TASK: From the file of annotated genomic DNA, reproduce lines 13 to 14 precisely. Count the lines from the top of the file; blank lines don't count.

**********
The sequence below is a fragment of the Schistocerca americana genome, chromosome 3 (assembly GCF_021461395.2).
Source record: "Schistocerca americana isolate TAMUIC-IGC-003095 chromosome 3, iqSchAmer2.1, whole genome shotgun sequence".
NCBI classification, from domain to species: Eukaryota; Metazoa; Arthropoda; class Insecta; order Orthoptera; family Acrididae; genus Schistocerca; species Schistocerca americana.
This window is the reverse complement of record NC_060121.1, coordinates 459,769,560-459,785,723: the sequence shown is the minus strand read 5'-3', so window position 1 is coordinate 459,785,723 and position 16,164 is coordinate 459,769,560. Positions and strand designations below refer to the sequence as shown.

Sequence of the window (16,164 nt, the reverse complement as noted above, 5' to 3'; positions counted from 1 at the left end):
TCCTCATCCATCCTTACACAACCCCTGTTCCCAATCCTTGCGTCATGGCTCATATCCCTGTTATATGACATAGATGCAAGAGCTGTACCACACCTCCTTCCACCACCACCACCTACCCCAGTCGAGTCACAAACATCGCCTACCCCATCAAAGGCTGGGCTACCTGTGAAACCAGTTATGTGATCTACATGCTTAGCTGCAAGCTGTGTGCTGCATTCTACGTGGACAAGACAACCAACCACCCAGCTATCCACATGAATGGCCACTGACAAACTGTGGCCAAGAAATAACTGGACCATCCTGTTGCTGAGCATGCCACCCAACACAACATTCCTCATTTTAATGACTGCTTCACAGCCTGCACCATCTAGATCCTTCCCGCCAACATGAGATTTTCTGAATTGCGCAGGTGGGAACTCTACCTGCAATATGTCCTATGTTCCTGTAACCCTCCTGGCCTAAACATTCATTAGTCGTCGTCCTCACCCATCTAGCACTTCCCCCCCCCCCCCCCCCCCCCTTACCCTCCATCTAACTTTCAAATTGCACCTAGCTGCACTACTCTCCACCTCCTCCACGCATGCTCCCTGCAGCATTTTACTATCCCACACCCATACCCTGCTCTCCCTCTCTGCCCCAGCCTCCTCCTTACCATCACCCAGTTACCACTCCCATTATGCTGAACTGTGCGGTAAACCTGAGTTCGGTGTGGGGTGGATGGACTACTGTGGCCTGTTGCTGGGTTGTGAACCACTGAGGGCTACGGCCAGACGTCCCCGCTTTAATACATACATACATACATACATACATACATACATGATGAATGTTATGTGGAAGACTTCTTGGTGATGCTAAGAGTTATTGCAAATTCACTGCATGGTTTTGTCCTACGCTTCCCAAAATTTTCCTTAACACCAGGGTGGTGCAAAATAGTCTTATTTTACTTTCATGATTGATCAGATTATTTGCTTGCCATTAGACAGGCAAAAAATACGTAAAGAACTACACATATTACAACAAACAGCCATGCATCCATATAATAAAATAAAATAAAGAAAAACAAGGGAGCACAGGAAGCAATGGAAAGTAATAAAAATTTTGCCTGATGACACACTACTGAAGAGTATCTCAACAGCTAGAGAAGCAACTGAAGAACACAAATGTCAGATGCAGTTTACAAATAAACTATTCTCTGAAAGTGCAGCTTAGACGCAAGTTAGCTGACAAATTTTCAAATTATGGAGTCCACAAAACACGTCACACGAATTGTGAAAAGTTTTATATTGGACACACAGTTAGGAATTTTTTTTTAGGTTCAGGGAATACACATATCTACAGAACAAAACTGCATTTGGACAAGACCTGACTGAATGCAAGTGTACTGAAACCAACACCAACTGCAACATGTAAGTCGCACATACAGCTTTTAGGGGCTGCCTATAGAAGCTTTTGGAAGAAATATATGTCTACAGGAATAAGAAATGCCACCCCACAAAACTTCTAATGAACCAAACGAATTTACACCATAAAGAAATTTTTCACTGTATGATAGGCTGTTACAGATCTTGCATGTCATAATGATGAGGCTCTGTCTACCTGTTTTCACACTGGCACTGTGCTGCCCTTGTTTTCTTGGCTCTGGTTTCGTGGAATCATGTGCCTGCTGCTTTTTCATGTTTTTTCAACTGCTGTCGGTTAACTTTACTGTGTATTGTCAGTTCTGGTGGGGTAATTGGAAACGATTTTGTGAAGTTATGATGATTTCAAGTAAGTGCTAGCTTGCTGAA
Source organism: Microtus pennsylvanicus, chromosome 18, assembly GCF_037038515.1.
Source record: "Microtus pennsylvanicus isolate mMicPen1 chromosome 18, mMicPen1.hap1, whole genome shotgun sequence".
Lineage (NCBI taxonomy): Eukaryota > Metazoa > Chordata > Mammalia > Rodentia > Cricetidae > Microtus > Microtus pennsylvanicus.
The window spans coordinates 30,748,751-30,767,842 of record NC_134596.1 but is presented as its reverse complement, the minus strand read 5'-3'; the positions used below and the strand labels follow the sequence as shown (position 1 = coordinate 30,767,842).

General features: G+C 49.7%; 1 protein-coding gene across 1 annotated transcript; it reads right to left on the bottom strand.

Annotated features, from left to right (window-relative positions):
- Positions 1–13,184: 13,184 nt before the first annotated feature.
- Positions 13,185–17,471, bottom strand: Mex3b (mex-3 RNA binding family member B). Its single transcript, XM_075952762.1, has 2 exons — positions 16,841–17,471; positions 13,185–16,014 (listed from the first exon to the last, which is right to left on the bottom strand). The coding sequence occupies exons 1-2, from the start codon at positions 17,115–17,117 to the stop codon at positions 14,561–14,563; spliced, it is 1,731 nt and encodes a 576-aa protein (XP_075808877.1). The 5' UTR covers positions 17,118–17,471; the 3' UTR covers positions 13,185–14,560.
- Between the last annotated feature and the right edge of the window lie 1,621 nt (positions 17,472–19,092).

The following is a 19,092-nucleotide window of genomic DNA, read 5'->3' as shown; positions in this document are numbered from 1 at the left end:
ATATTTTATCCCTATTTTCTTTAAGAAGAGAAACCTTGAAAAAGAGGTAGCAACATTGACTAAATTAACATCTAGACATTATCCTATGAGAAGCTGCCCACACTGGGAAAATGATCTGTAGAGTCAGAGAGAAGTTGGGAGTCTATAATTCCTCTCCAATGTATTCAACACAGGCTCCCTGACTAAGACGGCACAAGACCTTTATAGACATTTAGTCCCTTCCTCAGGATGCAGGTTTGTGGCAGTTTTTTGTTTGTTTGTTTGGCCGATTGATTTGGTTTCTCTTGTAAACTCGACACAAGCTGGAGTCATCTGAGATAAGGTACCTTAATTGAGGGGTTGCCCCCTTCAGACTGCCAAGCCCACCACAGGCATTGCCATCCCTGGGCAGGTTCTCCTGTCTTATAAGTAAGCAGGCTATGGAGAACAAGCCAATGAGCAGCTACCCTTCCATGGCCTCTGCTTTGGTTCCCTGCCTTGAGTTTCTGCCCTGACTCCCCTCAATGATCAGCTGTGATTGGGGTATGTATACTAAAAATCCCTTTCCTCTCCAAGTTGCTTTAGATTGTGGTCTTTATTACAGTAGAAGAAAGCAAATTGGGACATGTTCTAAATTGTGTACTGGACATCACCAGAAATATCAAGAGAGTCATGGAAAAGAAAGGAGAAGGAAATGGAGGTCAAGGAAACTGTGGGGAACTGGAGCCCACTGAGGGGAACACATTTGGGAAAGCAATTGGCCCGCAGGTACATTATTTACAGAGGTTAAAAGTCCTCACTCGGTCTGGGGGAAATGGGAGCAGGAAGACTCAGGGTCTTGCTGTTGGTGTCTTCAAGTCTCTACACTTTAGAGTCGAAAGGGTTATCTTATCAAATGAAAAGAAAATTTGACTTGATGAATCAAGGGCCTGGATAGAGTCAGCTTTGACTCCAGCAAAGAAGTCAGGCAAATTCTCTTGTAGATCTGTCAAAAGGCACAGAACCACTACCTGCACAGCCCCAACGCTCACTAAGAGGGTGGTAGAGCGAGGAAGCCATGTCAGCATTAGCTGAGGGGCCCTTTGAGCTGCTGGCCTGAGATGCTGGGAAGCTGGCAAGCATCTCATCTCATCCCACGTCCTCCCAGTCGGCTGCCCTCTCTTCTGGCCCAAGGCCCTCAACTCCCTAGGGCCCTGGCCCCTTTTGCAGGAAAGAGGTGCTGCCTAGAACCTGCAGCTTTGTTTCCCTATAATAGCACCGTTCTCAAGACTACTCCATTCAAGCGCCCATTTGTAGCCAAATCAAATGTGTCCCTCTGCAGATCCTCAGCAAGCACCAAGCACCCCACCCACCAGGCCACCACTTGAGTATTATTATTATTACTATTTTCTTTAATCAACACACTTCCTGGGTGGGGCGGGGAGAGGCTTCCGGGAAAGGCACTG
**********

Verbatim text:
- Positions 1–13,184: 13,184 nt before the first annotated feature.
- Positions 13,185–17,471, bottom strand: Mex3b (mex-3 RNA binding family member B). Its single transcript, XM_075952762.1, has 2 exons — positions 16,841–17,471; positions 13,185–16,014 (listed from the first exon to the last, which is right to left on the bottom strand). The coding sequence occupies exons 1-2, from the start codon at positions 17,115–17,117 to the stop codon at positions 14,561–14,563; spliced, it is 1,731 nt and encodes a 576-aa protein (XP_075808877.1). The 5' UTR covers positions 17,118–17,471; the 3' UTR covers positions 13,185–14,560.